And what it means for the fun industry
Your email inbox probably resembles the above picture to some degree. Each day brands flood your inbox with promotion after promotion to try to squeeze a conversion out of you — especially during the last quarter of the year. In the era of data sharing, companies know more about you than ever before. Marketing messages are increasingly personal and shockingly relevant to your shopping patterns and wish lists.
We are in the Promoconomy era as defined by The New York Times. Where coupon codes and loyalty programs rule supreme and where companies blur the lines of data privacy and solving a consumer need.
Our economy also favors businesses that deliver, “compelling experiences for customers, resulting in consumer allegiance and a profitable bottom line,” according to The Experience Economy. That’s good news for those in the leisure industry considering they’re in the business of creating fun and memorable experiences.
Let’s discuss what all this means for your out-of-home entertainment business.
1 | Resist the race to the bottom
“As soon as you start competing on price, you’re competing with the Amazons of the world,” said Diana Ganz, a founder of the Groomsman Suit, an online suit company that prides itself on not offering discounts. “That is a game that nobody wins.”
The value of your offerings should always come through first in your messaging, as opposed to your competitive prices. Consider what sets your business apart from other entertainment options. Is it your attraction footprint? Is it your staff? Is it your family-friendly environment? Pinpoint your unique differentiator and frame all promotions with that at the forefront. Provide value to your customer base beyond just sales and promotions. And, let’s be frank… we all know the true value of free.
2 | Take the chance to promote other attractions + additional spend
The promoconomy has made the American consumer expect deals. While that may be frustrating (see point #1), it does give you an opportunity to bundle attraction sales. By offering a 10% discount on laser tag with the purchase of a bowling game you satisfy the customer’s want of a deal and you better their experience.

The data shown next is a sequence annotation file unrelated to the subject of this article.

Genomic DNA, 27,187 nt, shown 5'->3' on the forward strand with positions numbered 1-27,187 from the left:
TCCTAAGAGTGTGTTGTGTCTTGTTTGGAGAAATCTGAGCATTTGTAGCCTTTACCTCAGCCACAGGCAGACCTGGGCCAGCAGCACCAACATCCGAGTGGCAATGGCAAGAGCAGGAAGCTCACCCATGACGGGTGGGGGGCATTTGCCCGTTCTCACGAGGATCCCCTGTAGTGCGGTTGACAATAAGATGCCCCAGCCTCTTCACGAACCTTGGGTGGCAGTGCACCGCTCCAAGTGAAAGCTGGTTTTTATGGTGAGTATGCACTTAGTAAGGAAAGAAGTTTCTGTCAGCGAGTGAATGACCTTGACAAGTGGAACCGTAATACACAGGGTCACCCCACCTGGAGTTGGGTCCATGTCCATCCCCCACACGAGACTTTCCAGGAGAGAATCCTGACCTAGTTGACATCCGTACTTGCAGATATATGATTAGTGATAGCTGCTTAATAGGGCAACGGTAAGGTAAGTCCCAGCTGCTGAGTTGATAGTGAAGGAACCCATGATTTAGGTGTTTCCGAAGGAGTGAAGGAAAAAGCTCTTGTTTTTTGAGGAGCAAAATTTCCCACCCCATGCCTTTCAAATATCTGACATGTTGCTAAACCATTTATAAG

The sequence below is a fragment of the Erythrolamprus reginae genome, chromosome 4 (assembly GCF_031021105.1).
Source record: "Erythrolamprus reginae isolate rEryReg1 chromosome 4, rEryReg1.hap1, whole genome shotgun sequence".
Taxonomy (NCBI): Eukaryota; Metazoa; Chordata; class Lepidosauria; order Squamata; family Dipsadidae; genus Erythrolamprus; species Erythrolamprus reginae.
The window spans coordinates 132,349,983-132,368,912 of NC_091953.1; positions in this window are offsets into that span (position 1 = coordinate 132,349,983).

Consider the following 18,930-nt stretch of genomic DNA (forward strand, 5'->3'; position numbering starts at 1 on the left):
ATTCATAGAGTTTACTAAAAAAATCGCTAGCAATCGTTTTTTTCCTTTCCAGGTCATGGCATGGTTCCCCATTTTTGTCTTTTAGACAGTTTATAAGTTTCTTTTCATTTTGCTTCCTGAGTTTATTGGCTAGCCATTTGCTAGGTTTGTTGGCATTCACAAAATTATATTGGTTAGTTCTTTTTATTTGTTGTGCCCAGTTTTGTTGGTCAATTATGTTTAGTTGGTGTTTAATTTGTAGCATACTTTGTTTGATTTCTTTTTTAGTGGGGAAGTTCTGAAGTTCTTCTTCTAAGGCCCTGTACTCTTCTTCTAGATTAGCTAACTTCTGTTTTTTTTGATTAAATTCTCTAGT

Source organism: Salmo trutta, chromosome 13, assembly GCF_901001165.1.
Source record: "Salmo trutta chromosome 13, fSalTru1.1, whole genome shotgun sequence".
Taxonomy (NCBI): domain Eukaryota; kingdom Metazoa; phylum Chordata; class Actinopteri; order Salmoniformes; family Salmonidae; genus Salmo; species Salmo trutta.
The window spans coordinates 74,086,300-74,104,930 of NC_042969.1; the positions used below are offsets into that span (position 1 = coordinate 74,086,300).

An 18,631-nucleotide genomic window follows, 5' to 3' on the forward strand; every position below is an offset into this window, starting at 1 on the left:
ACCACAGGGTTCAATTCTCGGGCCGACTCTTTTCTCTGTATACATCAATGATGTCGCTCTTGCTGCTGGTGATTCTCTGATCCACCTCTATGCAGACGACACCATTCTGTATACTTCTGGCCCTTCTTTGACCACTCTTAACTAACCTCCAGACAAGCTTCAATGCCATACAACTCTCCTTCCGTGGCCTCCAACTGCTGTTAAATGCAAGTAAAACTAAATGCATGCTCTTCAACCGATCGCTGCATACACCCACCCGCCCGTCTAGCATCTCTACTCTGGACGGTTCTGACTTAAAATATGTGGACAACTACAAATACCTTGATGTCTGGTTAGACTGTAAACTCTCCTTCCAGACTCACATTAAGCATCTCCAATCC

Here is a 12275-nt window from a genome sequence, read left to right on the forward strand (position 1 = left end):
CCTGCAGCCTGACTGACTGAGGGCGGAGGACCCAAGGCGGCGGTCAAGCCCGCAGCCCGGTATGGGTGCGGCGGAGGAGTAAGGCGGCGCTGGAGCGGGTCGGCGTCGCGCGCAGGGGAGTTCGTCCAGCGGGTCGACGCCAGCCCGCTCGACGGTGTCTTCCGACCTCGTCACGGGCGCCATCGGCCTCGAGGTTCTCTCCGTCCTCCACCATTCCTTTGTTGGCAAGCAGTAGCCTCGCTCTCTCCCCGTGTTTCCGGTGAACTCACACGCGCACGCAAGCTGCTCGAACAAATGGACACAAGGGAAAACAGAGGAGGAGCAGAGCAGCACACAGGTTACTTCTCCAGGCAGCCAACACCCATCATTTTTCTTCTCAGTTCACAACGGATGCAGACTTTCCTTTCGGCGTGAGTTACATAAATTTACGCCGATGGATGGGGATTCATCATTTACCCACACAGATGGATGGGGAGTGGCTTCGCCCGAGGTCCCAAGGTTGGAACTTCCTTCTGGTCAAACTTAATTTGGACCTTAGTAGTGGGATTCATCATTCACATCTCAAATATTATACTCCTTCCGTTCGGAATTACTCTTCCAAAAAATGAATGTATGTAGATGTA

Giving them the opportunity to experience more of what your center offers you keep them in the building longer, which increases the likelihood they’ll spend more $$$. It also levels-up their total experience and will motivate them to come back in the future.
3 | Collect data! But know your boundaries and respect your customers
A quick look in your personal email inbox will tell you that businesses know more about you now than ever before. With first name introductions and personalized content that fits your interests, it seems like brands are your best friend. Creepy, we know… but it speaks volumes when trying to convert your customers on a promotion. After all, our guess is you probably pay attention to something with your name in it over something that doesn’t.
That said, it’s important to ask for permission before invading customers’ space. Here is where it’s important to not blur the lines of data privacy and solving the consumer’s “need” for a deal. As long as permission is given in the collection process, you’re good to go!
Ask customers if they want to sign up for emails when they’re checking out at the sales desk. Receive email consent when booking parties. Offer a discount on an attraction in return for a customer giving you his or her email address.
4 | Capture the opportunity for social sharing
In the world of selfie boutiques, consumers are eager to share their experiences online. This gives you the unique opportunity to capture some free marketing.
The above example from Jake’s Unlimited gives guests the chance to show off their redemption prizes to members of their social networks. Not only is this something fun to do in your center, but it’s also a great marketing tactic for your business.
5 | Consider your value per minute
In the Experience Economy, Joe Pine says this:
“Everyone goes to the movies. They cost, allowing for regional variation, around 10 cents per minute, just for the admission fee. But Disney theme parks are around 20 cents per minute. So, are you at the level of the Disney theme park? Can you get to that 20 cents per minute in admission fees?”
It’s important to keep tabs on your value within the market. What are local competitors charging for their offerings? How does your value compare to what they have to offer? Is your per-minute or per-hour fee for entertainment comparable to other entertainment options?
Just as you shouldn’t partake in a price race to the bottom, you also should take due diligence to ensure you’re not overcharging your customers. This will do wonders for the longevity of your customer base.